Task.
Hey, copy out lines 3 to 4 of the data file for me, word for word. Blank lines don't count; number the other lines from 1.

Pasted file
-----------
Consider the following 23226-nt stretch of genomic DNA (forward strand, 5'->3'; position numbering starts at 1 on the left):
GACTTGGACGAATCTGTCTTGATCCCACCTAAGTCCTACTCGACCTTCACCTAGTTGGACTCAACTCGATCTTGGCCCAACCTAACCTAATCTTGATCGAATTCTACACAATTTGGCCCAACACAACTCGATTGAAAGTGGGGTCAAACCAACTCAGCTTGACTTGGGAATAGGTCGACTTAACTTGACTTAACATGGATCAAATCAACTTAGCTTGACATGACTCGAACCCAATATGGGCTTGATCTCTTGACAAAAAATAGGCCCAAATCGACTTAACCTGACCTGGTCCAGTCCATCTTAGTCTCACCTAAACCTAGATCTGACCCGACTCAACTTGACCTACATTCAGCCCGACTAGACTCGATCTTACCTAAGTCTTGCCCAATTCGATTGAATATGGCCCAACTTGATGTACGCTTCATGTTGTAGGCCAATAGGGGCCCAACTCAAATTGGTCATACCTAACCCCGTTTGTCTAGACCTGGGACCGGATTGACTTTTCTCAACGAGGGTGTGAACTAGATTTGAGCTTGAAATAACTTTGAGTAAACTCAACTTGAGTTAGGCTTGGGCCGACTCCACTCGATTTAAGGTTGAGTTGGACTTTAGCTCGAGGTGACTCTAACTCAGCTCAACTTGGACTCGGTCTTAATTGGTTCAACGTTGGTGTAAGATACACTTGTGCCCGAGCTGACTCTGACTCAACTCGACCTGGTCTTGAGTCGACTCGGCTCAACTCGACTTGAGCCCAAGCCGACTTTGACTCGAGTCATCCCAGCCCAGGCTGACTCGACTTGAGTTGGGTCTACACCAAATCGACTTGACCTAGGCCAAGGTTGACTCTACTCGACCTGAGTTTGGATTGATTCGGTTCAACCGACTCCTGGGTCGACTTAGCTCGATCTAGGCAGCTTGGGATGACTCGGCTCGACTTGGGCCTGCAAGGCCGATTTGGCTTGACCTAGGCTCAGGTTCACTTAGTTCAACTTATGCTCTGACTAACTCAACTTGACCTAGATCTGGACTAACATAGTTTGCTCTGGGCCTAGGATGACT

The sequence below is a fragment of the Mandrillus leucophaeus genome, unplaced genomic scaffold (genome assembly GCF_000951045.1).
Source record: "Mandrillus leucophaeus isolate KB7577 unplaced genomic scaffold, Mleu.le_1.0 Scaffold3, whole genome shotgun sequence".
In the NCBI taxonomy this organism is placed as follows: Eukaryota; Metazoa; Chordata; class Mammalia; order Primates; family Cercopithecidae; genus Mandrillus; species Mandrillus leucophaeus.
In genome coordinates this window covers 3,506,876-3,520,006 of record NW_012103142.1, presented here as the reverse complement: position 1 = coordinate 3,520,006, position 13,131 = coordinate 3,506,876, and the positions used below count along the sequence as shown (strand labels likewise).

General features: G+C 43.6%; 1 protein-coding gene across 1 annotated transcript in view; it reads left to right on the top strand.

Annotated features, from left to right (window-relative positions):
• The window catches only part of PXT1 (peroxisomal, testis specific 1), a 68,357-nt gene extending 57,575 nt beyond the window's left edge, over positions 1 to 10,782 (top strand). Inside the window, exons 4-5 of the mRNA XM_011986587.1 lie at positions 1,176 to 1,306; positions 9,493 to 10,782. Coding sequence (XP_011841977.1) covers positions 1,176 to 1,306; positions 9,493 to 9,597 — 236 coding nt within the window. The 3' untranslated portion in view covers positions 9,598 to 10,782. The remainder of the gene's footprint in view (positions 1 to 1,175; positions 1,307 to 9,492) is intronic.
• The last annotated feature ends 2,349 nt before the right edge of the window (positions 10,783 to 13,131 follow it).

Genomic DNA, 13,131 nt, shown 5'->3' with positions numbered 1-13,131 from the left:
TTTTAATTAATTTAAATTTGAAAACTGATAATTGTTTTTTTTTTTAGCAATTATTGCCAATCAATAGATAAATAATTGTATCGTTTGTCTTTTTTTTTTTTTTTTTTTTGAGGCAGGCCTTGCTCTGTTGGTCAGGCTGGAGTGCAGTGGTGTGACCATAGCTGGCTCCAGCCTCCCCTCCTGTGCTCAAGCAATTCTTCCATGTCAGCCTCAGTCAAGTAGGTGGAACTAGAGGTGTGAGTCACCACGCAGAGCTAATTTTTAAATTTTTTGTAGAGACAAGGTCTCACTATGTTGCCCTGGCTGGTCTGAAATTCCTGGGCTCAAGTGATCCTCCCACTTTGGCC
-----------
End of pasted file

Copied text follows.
The sequence below is a fragment of the Mandrillus leucophaeus genome, unplaced genomic scaffold (genome assembly GCF_000951045.1).
Source record: "Mandrillus leucophaeus isolate KB7577 unplaced genomic scaffold, Mleu.le_1.0 Scaffold3, whole genome shotgun sequence".